It all went wrong on the first wave I caught at Rockaway Beach 90th. The thick rounded rail of my rented fish failed to grip the steep face of the chest-high wave. The surfboard was pulled up and over the falls just after I got to my feet.
I tumbled off backward and the same rail hit me hard in the shins before I somersaulted across the sandy bottom.
My surf day began two hours earlier, on the upper Upper East Side of Manhattan. Under warm sunshine, I walked two blocks north of my brother’s 41st floor apartment and descended well-worn concrete steps into the grimy and bustling subway, where I caught the first of four trains that would take me to New York City’s surfing mecca, Rockaway Beach.
At the second station, the journey became confusing. Not for the first time, Google Maps told me to head toward “Someplace” but the signs on the trains and platform listed only “Somewhere” and “Somewhere Else.” And not for the last time, I asked the nearest random stranger which train went to “Someplace.”
Contrary to rumour, not only are New Yorkers not rude and not unfriendly, they are generally quite helpful. Everyone I asked to point me in the right direction did so nicely, and a few even struck up a friendly conversation afterward. With their assistance and for only USD $2.75, I rode the 6 to the 4 to the A to the S.
On the A train, which rose from underground into daylight to cross Jamaica Bay, I spotted a surfboard at the other end of a mostly-empty car. It belonged to a girl named Tom who was travelling with her mother and two younger brothers to take a surf lesson in another part of Rockaway. She started surfing in the warm sea off Israel before her family moved to New York.
The trek to the Atlantic Ocean and the bother of carrying her surfboard on the subway weren’t enough to deter her from continuing the sport.
An hour and a half after leaving New York City, I arrived in Rockaway. Although I’d been forewarned, the town’s urban-ness still surprised me. The train station was tucked underneath an elevated freeway that blocked out the sun.
On the street, lined with red-brick shops, apartments, and odd bits of trash, a blond woman carrying a shortboard asked if I knew where to find a surf shop. We walked together to Boarders where I would rent a surfboard and Gentry could buy a leash.
I left her at the shop to walk the last two blocks for a surf check. The waves were waist- to chest-high, breaking steep and shallow, mostly closed out but with occasional shoulders. If I’d had the pick of my quiver, and if it wouldn’t have cost nearly as much as the airfare to bring my surfboard, I would’ve taken out my 5’4” shortboard. Alas, back at Boarders, the best rental they could offer was a 6’4” NSP fish.
After putting on my thin neoprene leggings and rashguard in one of Boarder’s outside changing rooms, I stowed my gear bag in the community locker. The shop also offers individual locker rentals to city surfers who don’t want to schlep their boards and gear on public transit. I walked back to the beach with a female bodyboarder who shared one of those lockers with friends.
When we reached the sand, she pointed at a short rock groin where a tight pack of surfers vied for a left-breaking wave. “Everyone surfs at the rocks because that’s the best wave,” she said.
Until I got used to the rental board, I stayed away from the thickest part of the crowd, which numbered about thirty. After that inauspicious first wave, I got the fish under better control and crept closer to the main peak in search of better rides.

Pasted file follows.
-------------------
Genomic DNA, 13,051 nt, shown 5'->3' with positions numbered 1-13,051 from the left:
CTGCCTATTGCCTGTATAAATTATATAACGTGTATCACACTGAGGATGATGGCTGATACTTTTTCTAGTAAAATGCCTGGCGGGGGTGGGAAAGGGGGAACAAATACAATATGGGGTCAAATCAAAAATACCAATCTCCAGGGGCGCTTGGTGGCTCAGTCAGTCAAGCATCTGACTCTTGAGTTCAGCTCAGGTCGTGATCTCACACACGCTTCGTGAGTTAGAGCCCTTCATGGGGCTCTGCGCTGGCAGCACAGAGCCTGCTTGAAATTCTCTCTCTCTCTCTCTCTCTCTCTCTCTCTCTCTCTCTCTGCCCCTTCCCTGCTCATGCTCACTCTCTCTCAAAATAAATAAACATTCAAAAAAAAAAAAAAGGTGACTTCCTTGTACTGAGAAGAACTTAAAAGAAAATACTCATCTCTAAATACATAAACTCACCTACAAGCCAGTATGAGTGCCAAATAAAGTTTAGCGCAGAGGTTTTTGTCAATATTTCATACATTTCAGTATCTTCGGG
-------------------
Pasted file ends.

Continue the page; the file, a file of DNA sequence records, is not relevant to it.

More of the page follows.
Gentry was boldly surfing the 21ºC water in a bikini. She lamented the crowd, which was a mix of all abilities and ages, from old dudes on longboards to twenty-something rippers to beginners on ubiquitous Wavestorms.
Between waves, I waited in murky brown-green water and looked back at the shore. Mid-rise brick apartment buildings stood behind the street that ran alongside the beach. A concrete “boardwalk” snaked between the road and low sand dunes bordered by a fence that appeared to be designed to keep sand and perhaps snow from drifting.
The boardwalk and signage were fresh, newly built after Hurricane Sandy, with minor construction still underway. Fortunately, the noises of heavy machinery were doused by the sound of waves breaking on the beach.
Although I didn’t charge the main peak (maybe next time), after several fun rides, I decided to take a wave in and get something to eat. I rinsed in the outdoor shower at Boarders and tried to imagine repeating the session in January, with air and water temperatures near freezing.
I’m not sure I could do it. New York’s winter surfers have my great respect.
The brightly-colored and cheery Rockaway Beach Surf Club was a short walk away, almost under the elevated freeway and subway tracks. I ordered fresh pineapple juice and plantain chips at cleverly-named Tacoway Beach and sat at an outdoor picnic table.
The Club also includes a bar festooned with surfboards and a bank of surf lockers. It’s a great hangout for the local surfing tribe.
My hair had almost dried by the time I boarded the S train for the start of my return trip to New York City. This time I navigated the subway system like a pro, smoothly connecting to the A and the 4.
But I decided to walk the last ten blocks to my brother’s apartment, and felt like a complete tourist when New Yorkers swarmed past as I waited at a street corner for the “walk” sign. Apparently “don’t walk” doesn’t hold much sway for natives.
I arrived at the apartment in plenty of time to watch a lovely sunset over Central Park, with a new appreciation for the dedicated surfers of New York City.
A New Yorker’s favourite spot? Rockaway Beach of course